Leicester College Blog

What is the STAR technique?


The STAR technique is a way to structure your answers to competency-based questions either on an application form or an interview. Employers often ask how you have demonstrated, in the past, the competencies that you will need to use in the role for which you are applying. Often at job interviews nerves can take over, even if you have done a lot of preparation, research and planning beforehand. The STAR technique allows you to focus and structure your answers effectively, demonstrating the results achieved by undertaking actions to specific tasks and the results achieved. Employers are looking for candidates that can ultimately benefit the company or organisation. The STAR Technique can be used BOTH in job interviews and applications and is highly regarded amongst careers professionals and employability advisers and in the world of recruitment.

Use the STAR Technique to structure your answers as follows:

S – Situation: Set the scene. Here open with a brief description and explain the role and situation. Where were you? What were you doing? Pick a specific example of a time when you have demonstrated the desired skill and give enough information to allow someone to understand the context of your example.

T – Task: This is still the introduction but provides some context, and it will explain your role and what was expected of YOU. Provide details of the task you were faced with or what you were trying to achieve? What was your desired outcome?

A – Action: Here you need to describe the specific actions that you took to complete the task, and this is the most substantial part and should comprise of 50 – 70% of the answer.  What specifically did you do? How did you handle the situation? This should make up the main body of your response and remember if you are discussing working with the team don’t overuse “we”. The recruiter wants to know what you did.

R – Result: Close with the result of your efforts. Quantify the result if possible. What happened as a result of the actions that you took? What impact the result had overall on the team, on the company and on you? We are going to go into a lot more examples using the STAR model throughout the course; what was the outcome? Try to make this as specific and positive as you can. Regardless of the outcome, what did you learn? How would you handle it differently next time to improve your performance?

You can demonstrate your skills using examples from all of your recent life, e.g. college, sixth-form, voluntary work, work experience, sports activities, societies, clubs or hobbies and interests. The point is to evidence your skills in a positive manner and to provide a specific example of how and when you used the skill that you are being asked about. When asked a series of such competency questions, use different examples to show evidence of your capabilities.

  • Putting the STAR Technique into practice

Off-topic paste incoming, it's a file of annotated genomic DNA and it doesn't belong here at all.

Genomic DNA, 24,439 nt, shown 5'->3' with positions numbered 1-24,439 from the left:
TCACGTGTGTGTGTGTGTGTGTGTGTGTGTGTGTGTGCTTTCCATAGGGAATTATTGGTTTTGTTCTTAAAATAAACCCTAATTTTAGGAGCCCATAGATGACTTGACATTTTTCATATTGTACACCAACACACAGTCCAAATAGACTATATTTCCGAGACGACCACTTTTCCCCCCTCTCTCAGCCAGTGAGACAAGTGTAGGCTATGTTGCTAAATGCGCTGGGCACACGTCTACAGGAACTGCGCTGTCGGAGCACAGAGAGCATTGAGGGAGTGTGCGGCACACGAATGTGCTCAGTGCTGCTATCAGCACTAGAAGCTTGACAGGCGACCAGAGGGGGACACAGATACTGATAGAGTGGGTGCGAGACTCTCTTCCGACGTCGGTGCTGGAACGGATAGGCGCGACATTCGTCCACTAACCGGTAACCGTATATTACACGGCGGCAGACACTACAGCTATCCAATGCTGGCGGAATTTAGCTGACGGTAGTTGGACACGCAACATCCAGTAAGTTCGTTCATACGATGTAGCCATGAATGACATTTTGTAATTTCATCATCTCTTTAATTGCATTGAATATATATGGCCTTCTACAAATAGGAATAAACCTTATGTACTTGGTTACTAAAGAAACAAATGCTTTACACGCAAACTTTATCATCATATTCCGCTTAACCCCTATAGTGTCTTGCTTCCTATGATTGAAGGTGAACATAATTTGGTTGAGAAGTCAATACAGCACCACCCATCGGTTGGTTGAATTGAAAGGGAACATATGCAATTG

• Below are three responses to the same interview question with some feedback on each.
  • Answer 3 uses the STAR technique.


Can you give an example of when you have used your initiative successfully?

Answer 1: I used my initiative all the time in my course at college, the group I was in hadn’t been very motivated but since I joined, I think that’s changed.

Feedback: This answer is vague; it’s not giving the employer a specific instance of when the student used their initiative or how it brought about change. Simply stating possession of a skill does not any provide any evidence that you have it!

Answer 2: Yes, I study Media Studies and it was my idea to set up a Facebook page which people liked.

Feedback: This answer doesn’t provide the employer with a clear context and, though it describes the activity, it does not explain why it was needed or what resulted.

Answer 3:

S – Situation: I am in my second year at college undertaking a BTEC Extended Diploma in Media, I noticed that communication between my groups was poor and that we weren’t very active in the lessons. We rarely met and, when we did, not everyone could attend.

T – Task: We were set a practical task to make a short film.

A – Action: I decided to set up a Whatsapp Group to improve communication as I knew all the students used Whatsapp regularly; I initiated discussions and communicated about upcoming meetings and shared ideas and opinions.

R – Result: Soon, other members of the group participated actively and, as a direct result, we met more often to work on our short film. The liveliness of our group led to more people wanting to join us as they were interested in the group. The Whatsapp group is still actively used as the main communication channel. Looking back, I would have talked to others more before setting up the group and tried to ensure a nucleus of early users rather than just my initial solo contributions. That would have ensured a swifter take up and more impact.

Feedback: This answer shows the employer how the student used their initiative effectively. It uses the STAR technique to describe the context, to detail what the student actually did and the effect that these actions had. Finally, the student has revealed their subsequent reflection and awareness of the potential for improvement.

The STAR model Summary

The STAR model, allows you to reflect on your answers, to think carefully about the impact of your involvement in a particular task. It also allows you to manage interaction more effectively, to structure your answers and to consider the positive outcomes of a particular situation. The STAR technique may take practice to perfect but ultimately will put you in a good light. Giving you a competitive edge to becoming a winning contender an effective interviewer!

By Sarfraz Ahmed

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